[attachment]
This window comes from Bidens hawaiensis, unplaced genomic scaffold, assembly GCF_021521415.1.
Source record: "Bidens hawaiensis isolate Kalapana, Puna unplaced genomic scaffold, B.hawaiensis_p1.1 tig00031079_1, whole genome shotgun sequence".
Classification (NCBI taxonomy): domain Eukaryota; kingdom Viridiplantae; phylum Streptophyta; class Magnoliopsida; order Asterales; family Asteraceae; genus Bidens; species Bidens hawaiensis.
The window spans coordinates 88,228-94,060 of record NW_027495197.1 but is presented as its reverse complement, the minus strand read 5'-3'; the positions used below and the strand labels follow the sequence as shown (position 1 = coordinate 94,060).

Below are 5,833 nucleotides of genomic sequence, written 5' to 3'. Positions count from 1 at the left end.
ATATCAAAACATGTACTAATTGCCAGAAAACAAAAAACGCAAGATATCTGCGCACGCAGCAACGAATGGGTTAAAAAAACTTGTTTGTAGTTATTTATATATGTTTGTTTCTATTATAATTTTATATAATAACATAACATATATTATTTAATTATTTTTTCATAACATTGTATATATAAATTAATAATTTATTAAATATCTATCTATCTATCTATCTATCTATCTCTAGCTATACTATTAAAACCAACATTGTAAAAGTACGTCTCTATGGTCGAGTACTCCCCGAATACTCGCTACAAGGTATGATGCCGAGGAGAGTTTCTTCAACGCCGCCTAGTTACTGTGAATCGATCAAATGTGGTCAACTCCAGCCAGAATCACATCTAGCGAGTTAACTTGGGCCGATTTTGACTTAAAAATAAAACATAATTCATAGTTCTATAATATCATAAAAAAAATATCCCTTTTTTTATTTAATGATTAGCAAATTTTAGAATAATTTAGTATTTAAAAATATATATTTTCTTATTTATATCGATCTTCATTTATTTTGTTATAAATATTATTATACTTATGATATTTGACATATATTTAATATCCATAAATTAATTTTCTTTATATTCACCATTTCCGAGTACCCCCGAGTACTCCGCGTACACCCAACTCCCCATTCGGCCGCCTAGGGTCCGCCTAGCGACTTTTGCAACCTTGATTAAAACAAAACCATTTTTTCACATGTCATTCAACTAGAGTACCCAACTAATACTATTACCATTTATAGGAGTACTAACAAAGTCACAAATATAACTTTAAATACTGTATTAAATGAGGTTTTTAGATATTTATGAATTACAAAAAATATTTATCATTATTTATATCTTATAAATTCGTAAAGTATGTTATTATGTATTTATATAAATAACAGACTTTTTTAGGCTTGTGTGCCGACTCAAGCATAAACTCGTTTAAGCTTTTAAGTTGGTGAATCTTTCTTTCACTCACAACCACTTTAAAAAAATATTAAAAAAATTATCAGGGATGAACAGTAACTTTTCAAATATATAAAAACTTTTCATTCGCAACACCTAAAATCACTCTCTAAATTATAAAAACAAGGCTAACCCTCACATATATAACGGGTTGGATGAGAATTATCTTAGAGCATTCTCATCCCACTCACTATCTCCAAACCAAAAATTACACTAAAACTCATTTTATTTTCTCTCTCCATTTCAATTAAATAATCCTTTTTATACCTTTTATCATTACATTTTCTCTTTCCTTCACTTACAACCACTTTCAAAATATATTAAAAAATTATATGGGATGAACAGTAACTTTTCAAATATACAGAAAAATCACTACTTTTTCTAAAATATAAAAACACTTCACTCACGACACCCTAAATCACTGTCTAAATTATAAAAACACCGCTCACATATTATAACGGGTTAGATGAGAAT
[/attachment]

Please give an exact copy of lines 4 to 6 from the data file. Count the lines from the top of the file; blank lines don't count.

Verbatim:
The window spans coordinates 88,228-94,060 of record NW_027495197.1 but is presented as its reverse complement, the minus strand read 5'-3'; the positions used below and the strand labels follow the sequence as shown (position 1 = coordinate 94,060).

Below are 5,833 nucleotides of genomic sequence, written 5' to 3'. Positions count from 1 at the left end.
ATATCAAAACATGTACTAATTGCCAGAAAACAAAAAACGCAAGATATCTGCGCACGCAGCAACGAATGGGTTAAAAAAACTTGTTTGTAGTTATTTATATATGTTTGTTTCTATTATAATTTTATATAATAACATAACATATATTATTTAATTATTTTTTCATAACATTGTATATATAAATTAATAATTTATTAAATATCTATCTATCTATCTATCTATCTATCTCTAGCTATACTATTAAAACCAACATTGTAAAAGTACGTCTCTATGGTCGAGTACTCCCCGAATACTCGCTACAAGGTATGATGCCGAGGAGAGTTTCTTCAACGCCGCCTAGTTACTGTGAATCGATCAAATGTGGTCAACTCCAGCCAGAATCACATCTAGCGAGTTAACTTGGGCCGATTTTGACTTAAAAATAAAACATAATTCATAGTTCTATAATATCATAAAAAAAATATCCCTTTTTTTATTTAATGATTAGCAAATTTTAGAATAATTTAGTATTTAAAAATATATATTTTCTTATTTATATCGATCTTCATTTATTTTGTTATAAATATTATTATACTTATGATATTTGACATATATTTAATATCCATAAATTAATTTTCTTTATATTCACCATTTCCGAGTACCCCCGAGTACTCCGCGTACACCCAACTCCCCATTCGGCCGCCTAGGGTCCGCCTAGCGACTTTTGCAACCTTGATTAAAACAAAACCATTTTTTCACATGTCATTCAACTAGAGTACCCAACTAATACTATTACCATTTATAGGAGTACTAACAAAGTCACAAATATAACTTTAAATACTGTATTAAATGAGGTTTTTAGATATTTATGAATTACAAAAAATATTTATCATTATTTATATCTTATAAATTCGTAAAGTATGTTATTATGTATTTATATAAATAACAGACTTTTTTAGGCTTGTGTGCCGACTCAAGCATAAACTCGTTTAAGCTTTTAAGTTGGTGAATCTTTCTTTCACTCACAACCACTTTAAAAAAATATTAAAAAAATTATCAGGGATGAACAGTAACTTTTCAAATATATAAAAACTTTTCATTCGCAACACCTAAAATCACTCTCTAAATTATAAAAACAAGGCTAACCCTCACATATATAACGGGTTGGATGAGAATTATCTTAGAGCATTCTCATCCCACTCACTATCTCCAAACCAAAAATTACACTAAAACTCATTTTATTTTCTCTCTCCATTTCAATTAAATAATCCTTTTTATACCTTTTATCATTACATTTTCTCTTTCCTTCACTTACAACCACTTTCAAAATATATTAAAAAATTATATGGGATGAACAGTAACTTTTCAAATATACAGAAAAATCACTACTTTTTCTAAAATATAAAAACACTTCACTCACGACACCCTAAATCACTGTCTAAATTATAAAAACACCGCTCACATATTATAACGGGTTAGATGAGAAT